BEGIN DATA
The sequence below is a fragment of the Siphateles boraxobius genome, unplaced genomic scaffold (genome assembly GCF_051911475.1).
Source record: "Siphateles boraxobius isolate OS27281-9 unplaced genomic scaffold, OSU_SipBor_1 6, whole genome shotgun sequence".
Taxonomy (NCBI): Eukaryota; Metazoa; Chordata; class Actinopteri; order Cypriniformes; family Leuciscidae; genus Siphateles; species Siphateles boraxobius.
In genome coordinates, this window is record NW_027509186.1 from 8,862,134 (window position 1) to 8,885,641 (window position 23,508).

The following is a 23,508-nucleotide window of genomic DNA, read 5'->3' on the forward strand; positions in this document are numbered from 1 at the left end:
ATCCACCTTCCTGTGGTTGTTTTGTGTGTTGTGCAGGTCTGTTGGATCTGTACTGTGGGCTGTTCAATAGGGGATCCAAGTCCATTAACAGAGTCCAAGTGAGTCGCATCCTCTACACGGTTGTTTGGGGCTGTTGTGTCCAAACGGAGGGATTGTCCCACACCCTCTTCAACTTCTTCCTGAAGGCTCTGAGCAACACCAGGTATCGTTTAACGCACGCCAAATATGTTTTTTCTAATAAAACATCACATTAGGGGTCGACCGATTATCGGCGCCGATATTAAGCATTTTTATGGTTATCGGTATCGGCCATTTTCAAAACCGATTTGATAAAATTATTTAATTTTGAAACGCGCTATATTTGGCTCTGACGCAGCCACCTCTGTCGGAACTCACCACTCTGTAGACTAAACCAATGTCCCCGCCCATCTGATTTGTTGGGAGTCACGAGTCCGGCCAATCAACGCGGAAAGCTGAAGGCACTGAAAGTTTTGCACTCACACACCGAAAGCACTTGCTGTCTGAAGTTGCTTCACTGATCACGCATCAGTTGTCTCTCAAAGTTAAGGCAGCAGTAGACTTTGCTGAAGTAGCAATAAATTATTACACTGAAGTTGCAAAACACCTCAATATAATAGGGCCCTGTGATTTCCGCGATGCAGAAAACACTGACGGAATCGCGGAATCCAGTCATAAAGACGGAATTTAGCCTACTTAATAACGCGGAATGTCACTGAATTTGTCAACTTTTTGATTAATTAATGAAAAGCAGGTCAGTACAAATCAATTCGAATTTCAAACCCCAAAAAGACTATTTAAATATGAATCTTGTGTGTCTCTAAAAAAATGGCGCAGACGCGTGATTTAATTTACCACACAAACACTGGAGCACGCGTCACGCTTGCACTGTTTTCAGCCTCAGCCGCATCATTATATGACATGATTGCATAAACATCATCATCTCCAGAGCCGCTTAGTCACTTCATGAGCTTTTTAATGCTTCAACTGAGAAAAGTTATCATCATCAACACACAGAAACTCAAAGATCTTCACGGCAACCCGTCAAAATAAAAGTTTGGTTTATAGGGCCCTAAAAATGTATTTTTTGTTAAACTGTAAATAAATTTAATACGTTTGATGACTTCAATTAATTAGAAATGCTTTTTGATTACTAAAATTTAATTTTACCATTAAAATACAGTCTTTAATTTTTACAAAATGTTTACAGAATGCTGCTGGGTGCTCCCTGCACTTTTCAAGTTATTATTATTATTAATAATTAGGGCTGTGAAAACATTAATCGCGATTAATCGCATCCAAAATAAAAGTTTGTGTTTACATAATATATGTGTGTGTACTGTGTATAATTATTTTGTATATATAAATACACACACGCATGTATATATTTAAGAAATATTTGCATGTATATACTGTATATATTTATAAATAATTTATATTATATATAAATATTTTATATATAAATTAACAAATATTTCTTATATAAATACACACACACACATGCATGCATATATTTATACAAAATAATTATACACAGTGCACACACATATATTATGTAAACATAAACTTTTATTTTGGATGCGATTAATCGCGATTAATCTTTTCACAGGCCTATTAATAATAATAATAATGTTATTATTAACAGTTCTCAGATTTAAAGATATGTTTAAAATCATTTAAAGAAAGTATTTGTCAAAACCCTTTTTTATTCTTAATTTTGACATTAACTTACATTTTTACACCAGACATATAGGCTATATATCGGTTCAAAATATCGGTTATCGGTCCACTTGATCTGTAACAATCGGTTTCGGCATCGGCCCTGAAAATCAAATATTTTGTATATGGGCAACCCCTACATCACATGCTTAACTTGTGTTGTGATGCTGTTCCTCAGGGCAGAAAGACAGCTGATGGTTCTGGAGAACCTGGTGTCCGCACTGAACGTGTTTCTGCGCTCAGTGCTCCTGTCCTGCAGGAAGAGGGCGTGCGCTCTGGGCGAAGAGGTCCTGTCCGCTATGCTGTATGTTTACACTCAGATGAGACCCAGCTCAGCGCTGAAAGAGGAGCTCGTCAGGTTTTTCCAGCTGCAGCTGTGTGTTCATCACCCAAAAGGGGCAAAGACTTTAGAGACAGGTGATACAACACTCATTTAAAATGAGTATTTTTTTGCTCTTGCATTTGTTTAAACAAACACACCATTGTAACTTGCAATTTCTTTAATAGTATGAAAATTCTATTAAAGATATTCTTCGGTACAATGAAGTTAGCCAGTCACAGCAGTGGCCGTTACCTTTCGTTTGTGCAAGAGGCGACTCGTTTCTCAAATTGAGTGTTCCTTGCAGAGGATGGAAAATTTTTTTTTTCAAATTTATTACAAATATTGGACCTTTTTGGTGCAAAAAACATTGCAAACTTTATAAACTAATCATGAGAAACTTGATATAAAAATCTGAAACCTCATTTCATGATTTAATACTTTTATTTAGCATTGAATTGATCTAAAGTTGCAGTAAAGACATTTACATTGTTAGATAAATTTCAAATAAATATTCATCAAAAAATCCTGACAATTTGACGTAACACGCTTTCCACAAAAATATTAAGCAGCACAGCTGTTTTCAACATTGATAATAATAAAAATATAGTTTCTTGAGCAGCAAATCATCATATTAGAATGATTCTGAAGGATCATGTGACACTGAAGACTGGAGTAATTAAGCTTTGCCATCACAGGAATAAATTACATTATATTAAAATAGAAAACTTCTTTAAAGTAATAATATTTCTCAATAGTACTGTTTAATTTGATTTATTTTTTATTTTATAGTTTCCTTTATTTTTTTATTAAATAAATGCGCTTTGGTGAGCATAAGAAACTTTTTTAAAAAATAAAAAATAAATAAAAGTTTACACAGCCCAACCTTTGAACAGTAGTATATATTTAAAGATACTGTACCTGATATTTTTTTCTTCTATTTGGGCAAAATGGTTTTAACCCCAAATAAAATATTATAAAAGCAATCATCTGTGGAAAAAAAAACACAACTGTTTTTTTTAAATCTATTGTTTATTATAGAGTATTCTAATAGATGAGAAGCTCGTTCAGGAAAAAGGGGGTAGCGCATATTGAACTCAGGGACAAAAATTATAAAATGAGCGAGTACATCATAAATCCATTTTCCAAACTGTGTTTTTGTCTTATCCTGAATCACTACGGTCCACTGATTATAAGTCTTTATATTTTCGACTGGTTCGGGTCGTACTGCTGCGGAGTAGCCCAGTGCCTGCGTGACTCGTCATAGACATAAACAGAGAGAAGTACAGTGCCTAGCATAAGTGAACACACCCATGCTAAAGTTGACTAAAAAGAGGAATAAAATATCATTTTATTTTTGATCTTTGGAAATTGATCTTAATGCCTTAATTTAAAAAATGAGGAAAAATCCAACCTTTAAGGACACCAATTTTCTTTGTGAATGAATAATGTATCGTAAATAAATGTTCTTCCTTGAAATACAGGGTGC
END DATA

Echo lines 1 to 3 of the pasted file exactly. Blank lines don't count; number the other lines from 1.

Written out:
The sequence below is a fragment of the Siphateles boraxobius genome, unplaced genomic scaffold (genome assembly GCF_051911475.1).
Source record: "Siphateles boraxobius isolate OS27281-9 unplaced genomic scaffold, OSU_SipBor_1 6, whole genome shotgun sequence".
Taxonomy (NCBI): Eukaryota; Metazoa; Chordata; class Actinopteri; order Cypriniformes; family Leuciscidae; genus Siphateles; species Siphateles boraxobius.